This is the first post of a series on the Adaptive Digital Factory. The posts will include excerpts from the eBook at pega.com.
The impact of IoT on industrial ecosystems has been so great that the emergence of connected devices, systems, solutions, and services with robust cyber-physical connectivity is now called the fourth industrial revolution. We just completed a very exciting and successful Pegaworld 2016 and saw a number of interesting keynotes and demos, as I had alluded to in my previous post.
Robust interoperability within and across industries as well as standardization of protocols of IoT architecture stacks are necessary for successful Industrial Internet of Things (IIoT) deployments. In one of his keynotes at Pegaworld 2016, Alan Trefler, CEO and founder of Pegasystems, also alluded to the Fourth Industrial Revolution and to Industry 4.0 – that is disrupting and revolutionizing end-to-end digital factories and manufacturing. Among the many IoT standardization initiatives and consortia, two stand out as key facilitators for Adaptive Digital Factories:
Industrial Internet Consortium: In 2014, AT&T, Cisco, General Electric, IBM, and Intel founded the Industrial Internet Consortium. This consortium is “setting the architectural framework and direction for the Industrial Internet.” Among many initiatives it has defined an overall Reference Architecture (RA) for the Industrial Internet application of IoT, encompassing all related phases, technologies, and solutions. This RA provides guidance covering all functional domains in industries leveraging IoT, including business, operations, applications, and especially controls involving connected devices. Manufacturing is, of course, a major sector, but other verticals, such as healthcare, public sector, transportation, and energy, are addressed as well. The scope of the RA and the IIC overall is to provide architectural best practices in combing, aggregating and connecting people, processes, data, and IoT.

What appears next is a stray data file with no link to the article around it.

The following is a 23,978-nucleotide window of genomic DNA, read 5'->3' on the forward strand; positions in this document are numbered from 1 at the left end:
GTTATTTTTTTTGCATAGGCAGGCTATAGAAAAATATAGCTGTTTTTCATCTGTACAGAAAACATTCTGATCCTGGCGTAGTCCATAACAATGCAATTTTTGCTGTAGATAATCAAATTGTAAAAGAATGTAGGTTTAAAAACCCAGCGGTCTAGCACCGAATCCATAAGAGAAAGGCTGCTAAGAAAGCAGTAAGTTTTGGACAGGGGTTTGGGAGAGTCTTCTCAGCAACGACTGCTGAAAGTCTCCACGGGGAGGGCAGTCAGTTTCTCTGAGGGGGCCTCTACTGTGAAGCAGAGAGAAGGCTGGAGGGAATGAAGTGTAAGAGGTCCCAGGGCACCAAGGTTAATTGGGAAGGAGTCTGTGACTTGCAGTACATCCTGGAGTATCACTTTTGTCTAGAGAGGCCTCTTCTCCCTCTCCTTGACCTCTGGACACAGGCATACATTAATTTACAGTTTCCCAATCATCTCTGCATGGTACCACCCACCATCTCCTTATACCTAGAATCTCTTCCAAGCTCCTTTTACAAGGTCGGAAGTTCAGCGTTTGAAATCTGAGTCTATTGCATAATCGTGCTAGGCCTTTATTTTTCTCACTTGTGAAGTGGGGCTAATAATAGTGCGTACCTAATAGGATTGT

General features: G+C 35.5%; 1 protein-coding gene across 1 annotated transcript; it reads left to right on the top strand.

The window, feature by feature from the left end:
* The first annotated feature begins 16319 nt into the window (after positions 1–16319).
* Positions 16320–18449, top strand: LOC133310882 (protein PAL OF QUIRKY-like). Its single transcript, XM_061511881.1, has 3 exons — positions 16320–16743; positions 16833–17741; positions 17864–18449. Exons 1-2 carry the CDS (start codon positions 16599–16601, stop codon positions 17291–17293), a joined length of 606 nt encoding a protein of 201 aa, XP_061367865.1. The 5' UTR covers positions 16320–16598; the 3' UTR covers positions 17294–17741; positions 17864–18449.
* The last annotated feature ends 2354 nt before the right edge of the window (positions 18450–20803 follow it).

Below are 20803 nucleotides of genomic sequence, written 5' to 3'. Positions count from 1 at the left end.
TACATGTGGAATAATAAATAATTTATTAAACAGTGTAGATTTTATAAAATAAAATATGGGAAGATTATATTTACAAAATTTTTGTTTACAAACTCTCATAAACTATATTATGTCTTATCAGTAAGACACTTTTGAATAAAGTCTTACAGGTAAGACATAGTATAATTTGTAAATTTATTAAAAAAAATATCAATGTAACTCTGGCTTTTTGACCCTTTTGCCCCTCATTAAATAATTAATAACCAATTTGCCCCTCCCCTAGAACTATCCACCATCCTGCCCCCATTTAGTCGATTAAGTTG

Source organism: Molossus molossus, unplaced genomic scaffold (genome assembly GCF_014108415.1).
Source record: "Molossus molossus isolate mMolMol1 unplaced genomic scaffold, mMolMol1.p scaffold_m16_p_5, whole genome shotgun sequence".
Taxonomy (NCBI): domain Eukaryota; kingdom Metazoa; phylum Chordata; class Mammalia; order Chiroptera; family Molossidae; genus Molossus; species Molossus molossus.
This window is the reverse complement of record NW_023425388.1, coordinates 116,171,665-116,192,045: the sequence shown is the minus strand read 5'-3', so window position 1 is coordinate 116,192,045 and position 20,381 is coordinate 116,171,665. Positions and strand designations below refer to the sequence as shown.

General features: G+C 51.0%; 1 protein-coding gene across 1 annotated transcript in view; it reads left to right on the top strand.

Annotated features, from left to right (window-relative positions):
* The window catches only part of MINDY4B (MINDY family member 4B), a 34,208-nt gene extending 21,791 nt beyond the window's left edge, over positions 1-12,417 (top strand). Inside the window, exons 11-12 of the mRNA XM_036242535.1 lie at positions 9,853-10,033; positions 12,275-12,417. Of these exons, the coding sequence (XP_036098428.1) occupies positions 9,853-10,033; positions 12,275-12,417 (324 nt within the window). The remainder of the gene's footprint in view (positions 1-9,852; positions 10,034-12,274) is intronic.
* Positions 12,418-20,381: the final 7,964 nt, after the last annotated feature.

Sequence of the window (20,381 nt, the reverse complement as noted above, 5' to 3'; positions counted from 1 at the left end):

Industry 4.0 (aka Industrie 4.0): Industry 4.0 is a key high-tech manufacturing initiative introduced in 2011 by the German Federal Government. Industry 4.0 “is a term applied to a group of rapid transformations in the design, manufacture, operation and service of manufacturing systems and products.” This initiative encourages manufacturers of all sizes to achieve efficiencies in maintenance, operations, and energy savings. Cyber-physical systems with sensors are among the key digital technologies that are leveraged in Industy 4.0. Another major focus of Industry 4.0 is mining the data or information generated by the assets and applying real-time analytics to predict, for instance, failures in maintaining assets. With connected devices and assets, Industry 4.0 envisions active monitoring of data generated by the entire supply and value chain as a way of managing logistics and enacting real-time controls.
In Part II of the Adaptive Digital Factory, we shall delve deeper into Digitizing the Supply Chain.